Recently I was considering opening a new brokerage account and found the following troubling clause in the account agreement:
The transcription, with my emphasis added:
You authorize us and we have the right, at our sole discretion, to require additional collateral at any time. If a petition in bankruptcy or appointment of a receiver is filed by or against you, or if an attachment is levied against any Account in which you have an interest, or in the event of your death, we have the right, at our sole discretion, to sell any or all assets in your Account, whether carried individually or jointly with others, to buy any and/or all assets which may be short, to cancel any open orders, and to close any or all outstanding contracts, all without notice of sale or purchase or other notice or advertisement. Any such sales or purchases may be made at our discretion on any exchange or other market, or at public auction or private sale, and we may be the purchaser(s) for our own account. It is understood that a prior demand, call, or prior notice of the time and place of such sale or purchase shall not be considered a waiver of our right to sell or buy without demand or notice as provided in this Agreement. After deducting all costs and expenses of the purchase, buy-in and/or sale and deliveries, including, but not limited to commissions and transfer and stamp taxes, we shall apply the residue of the proceeds to the payment of any and all of your liabilities to us. You will remain liable for any deficiency.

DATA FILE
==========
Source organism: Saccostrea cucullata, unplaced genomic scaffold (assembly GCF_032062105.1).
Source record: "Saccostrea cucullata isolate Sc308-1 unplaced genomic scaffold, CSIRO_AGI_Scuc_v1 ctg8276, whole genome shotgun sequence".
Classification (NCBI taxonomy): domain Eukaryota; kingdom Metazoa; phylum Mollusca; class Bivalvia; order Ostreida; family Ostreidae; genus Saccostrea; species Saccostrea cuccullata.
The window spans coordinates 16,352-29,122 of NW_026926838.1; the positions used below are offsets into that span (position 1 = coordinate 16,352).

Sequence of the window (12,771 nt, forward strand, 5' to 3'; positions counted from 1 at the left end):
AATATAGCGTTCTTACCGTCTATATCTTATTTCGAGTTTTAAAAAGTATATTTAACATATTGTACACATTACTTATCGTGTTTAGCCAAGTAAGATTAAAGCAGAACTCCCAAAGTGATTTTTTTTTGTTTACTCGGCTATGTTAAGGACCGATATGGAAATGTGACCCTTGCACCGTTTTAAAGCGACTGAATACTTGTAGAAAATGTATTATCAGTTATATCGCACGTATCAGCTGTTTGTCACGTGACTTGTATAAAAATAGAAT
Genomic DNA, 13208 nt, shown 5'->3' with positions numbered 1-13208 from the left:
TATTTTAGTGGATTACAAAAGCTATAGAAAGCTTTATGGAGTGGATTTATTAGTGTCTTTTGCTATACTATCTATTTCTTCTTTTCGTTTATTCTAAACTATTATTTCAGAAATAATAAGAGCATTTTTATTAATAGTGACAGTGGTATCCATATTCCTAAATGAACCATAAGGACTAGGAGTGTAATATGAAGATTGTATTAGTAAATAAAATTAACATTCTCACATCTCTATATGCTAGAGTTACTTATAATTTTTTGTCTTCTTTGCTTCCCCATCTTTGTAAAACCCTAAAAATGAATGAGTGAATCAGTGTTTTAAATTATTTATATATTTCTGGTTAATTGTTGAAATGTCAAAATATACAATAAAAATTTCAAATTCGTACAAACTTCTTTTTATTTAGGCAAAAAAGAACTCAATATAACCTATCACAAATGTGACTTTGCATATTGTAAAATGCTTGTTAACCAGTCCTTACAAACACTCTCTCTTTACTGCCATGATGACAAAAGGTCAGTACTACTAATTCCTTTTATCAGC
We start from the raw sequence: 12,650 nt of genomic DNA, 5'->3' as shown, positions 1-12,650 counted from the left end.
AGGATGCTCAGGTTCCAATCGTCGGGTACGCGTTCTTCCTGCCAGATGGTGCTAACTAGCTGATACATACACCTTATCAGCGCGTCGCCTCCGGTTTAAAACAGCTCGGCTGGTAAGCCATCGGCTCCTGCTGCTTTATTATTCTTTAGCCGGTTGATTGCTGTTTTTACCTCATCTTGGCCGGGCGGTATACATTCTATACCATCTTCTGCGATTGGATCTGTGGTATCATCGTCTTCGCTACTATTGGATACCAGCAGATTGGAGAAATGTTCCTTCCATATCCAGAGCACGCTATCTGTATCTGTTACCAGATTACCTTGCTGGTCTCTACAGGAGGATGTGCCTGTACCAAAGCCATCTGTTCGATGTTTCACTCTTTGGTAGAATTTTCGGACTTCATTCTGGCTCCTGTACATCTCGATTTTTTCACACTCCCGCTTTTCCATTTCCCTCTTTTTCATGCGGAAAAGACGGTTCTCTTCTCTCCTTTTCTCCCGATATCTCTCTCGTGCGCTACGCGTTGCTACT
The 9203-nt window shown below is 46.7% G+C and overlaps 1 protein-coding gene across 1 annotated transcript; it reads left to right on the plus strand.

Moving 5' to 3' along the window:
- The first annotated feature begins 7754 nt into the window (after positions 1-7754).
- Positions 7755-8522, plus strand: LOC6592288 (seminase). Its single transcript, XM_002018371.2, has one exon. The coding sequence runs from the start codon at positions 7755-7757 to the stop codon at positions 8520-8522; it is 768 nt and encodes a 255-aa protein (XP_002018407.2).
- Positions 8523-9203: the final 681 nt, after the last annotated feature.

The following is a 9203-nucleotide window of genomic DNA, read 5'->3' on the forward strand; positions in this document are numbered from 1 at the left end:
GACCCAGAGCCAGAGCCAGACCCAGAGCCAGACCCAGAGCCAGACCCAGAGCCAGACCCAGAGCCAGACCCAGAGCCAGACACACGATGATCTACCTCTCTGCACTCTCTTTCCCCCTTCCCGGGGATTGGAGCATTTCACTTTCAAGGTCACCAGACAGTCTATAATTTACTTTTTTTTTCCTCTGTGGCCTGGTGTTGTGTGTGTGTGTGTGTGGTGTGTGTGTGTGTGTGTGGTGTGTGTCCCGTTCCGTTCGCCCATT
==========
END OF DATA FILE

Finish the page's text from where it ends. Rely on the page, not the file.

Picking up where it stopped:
According to another clause, the laws of Illinois govern.
I understand that some holdings (particularly options) can be time-sensitive, and the broker might have to take action to protect the account value much more quickly than probate would resolve, and possibly more quickly than credentials could be created for a named beneficiary. But this clause appears to include long equity and fund holdings as well, which are under no such time pressure, and it doesn't appear to require preserving the account value.
If the broker conducts the sale privately, do they have to value everything at market price, or can they sell to themselves at a pittance, basically seizing the account assets? Conversely, cause they cause the account to close short positions by buying from themselves for an inflated (above market) price (in which case the account could incur unlimited debt)?
Is there a law or FINRA association rule that would protect the estate and beneficiaries of the account holder if this clause were invoked?